The Contractual Function of a Choice of Court Agreement in Nigerian Jurisprudence


Many international commercial parties usually provide for a choice of court agreement as a term of their contract. This is done to enhance predictability, certainty and reduction of costs in the event a dispute arises between the parties. Since a choice of court agreement is a term of the contract, does the principle of contract law apply to determine a choice of court agreement? Though this is a matter of controversy in Nigerian law,[1] some recent appellate courts (Court of Appeal and Supreme Court) have  given a foreign choice of court agreement a contractual function.[2]

Kashamu v UBN Plc[3] is a most recent Court of Appeal decision that analyses a foreign choice of court agreement exclusively from the principles of contract law. In this case, The Banque International Du Benin (“BIDB”), a limited financial institution in Benin Republic, granted medium term loan facilities, in different sums, to the Societe d’ Egrenage Industrial De Cotonu du Benin (“SEIC-B”), a private limited company registered in Benin Republic, for construction of its Cotton Ginning factory. The facilities were secured by, inter alia, SEIC-B’s goodwill, factory and land. In addition, the defendant/appellant, the alter ego of SEIC-B, personally guaranteed the facilities in a personal guarantee agreement. The loan agreement between BIDB and SEICB provided that the law and courts of Benin Republic should determine their dispute. However, the guarantee agreement between BIDB and the defendant/appellant did not explicitly provide for a choice of court agreement.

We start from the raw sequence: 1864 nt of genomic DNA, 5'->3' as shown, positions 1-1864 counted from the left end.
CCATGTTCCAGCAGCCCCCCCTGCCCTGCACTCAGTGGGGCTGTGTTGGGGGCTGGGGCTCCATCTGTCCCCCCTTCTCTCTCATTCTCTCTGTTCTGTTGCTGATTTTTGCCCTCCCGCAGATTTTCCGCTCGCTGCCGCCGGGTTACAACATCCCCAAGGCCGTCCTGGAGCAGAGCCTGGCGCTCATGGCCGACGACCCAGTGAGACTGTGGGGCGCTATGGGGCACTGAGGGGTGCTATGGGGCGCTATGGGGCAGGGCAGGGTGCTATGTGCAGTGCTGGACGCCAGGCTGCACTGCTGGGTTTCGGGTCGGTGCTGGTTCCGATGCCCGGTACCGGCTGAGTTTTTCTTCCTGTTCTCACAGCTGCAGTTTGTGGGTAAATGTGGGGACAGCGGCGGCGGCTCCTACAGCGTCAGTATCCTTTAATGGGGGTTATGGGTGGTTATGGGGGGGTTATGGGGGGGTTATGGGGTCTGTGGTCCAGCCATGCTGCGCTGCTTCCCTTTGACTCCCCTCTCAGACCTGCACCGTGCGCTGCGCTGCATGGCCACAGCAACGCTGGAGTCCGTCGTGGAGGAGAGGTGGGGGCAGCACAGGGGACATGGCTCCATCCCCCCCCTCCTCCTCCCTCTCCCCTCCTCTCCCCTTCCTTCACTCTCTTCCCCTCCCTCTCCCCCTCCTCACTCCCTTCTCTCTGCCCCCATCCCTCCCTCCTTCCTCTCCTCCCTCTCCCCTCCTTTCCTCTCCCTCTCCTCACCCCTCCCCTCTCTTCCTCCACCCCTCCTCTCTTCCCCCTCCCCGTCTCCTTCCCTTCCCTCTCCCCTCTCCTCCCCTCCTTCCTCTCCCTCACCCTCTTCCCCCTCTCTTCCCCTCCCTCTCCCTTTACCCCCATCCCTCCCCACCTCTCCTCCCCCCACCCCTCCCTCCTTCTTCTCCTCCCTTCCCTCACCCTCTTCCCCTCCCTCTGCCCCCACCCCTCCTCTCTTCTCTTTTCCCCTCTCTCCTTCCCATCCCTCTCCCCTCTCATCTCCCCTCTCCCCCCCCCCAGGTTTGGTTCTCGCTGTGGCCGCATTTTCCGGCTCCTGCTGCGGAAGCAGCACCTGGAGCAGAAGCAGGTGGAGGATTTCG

SEIC-B defaulted in the repayment of the loans despite repeated demands. As a result, BIDB appointed the plaintiff/respondent, a public limited financial institution in Nigeria, as its attorney to recover the outstanding facility. Further to the donated power of attorney, the plaintiff/respondent claimed recovery of the debt from the defendant/appellant in the Lagos High Court, Nigeria. The defendant/appellant counter-claimed and also challenged the jurisdiction of the Lagos High Court as being the wrong forum to institute the action. The Lagos High Court held that it had jurisdiction.

The defendant/appellant was dissatisfied with this decision and appealed to the Court of Appeal. The defendant/appellant argued that the proper forum for the action was the Courts in Benin Republic, given that the loan agreement between BIDB and SEICB provided that the law and courts of Benin Republic should determine their dispute. He argued that the choice of court agreement in the loan contract should also be incorporated into the guarantee agreement, so that it was the intention of the parties that the courts  of Benin Republic should determine their dispute. He also argued that the execution and performance of the contract were to be in Benin Republic hence the agreement was in French Language.